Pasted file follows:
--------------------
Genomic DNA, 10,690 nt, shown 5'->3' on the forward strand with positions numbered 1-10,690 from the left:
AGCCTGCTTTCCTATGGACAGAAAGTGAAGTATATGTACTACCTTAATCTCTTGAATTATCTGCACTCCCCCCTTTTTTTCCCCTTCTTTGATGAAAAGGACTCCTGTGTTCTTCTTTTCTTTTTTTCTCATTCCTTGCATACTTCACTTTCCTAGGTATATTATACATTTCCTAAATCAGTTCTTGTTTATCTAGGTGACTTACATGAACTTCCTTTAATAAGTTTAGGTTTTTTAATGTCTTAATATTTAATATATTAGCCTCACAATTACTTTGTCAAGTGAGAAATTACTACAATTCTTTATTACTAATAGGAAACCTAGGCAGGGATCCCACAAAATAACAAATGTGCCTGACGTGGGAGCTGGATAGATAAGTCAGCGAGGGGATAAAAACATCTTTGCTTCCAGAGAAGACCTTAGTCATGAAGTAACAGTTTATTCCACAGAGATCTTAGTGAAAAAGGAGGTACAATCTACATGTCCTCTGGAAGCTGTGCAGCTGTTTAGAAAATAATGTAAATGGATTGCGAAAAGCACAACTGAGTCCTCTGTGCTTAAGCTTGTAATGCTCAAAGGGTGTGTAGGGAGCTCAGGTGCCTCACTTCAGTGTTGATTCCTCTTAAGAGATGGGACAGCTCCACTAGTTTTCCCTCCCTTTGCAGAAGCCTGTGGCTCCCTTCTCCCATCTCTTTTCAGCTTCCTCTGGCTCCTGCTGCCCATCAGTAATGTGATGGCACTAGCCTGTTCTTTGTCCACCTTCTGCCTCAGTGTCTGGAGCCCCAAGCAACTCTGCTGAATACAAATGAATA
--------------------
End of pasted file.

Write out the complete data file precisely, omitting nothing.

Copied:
Genomic DNA, 10,690 nt, shown 5'->3' on the forward strand with positions numbered 1-10,690 from the left:
AGCCTGCTTTCCTATGGACAGAAAGTGAAGTATATGTACTACCTTAATCTCTTGAATTATCTGCACTCCCCCCTTTTTTTCCCCTTCTTTGATGAAAAGGACTCCTGTGTTCTTCTTTTCTTTTTTTCTCATTCCTTGCATACTTCACTTTCCTAGGTATATTATACATTTCCTAAATCAGTTCTTGTTTATCTAGGTGACTTACATGAACTTCCTTTAATAAGTTTAGGTTTTTTAATGTCTTAATATTTAATATATTAGCCTCACAATTACTTTGTCAAGTGAGAAATTACTACAATTCTTTATTACTAATAGGAAACCTAGGCAGGGATCCCACAAAATAACAAATGTGCCTGACGTGGGAGCTGGATAGATAAGTCAGCGAGGGGATAAAAACATCTTTGCTTCCAGAGAAGACCTTAGTCATGAAGTAACAGTTTATTCCACAGAGATCTTAGTGAAAAAGGAGGTACAATCTACATGTCCTCTGGAAGCTGTGCAGCTGTTTAGAAAATAATGTAAATGGATTGCGAAAAGCACAACTGAGTCCTCTGTGCTTAAGCTTGTAATGCTCAAAGGGTGTGTAGGGAGCTCAGGTGCCTCACTTCAGTGTTGATTCCTCTTAAGAGATGGGACAGCTCCACTAGTTTTCCCTCCCTTTGCAGAAGCCTGTGGCTCCCTTCTCCCATCTCTTTTCAGCTTCCTCTGGCTCCTGCTGCCCATCAGTAATGTGATGGCACTAGCCTGTTCTTTGTCCACCTTCTGCCTCAGTGTCTGGAGCCCCAAGCAACTCTGCTGAATACAAATGAATA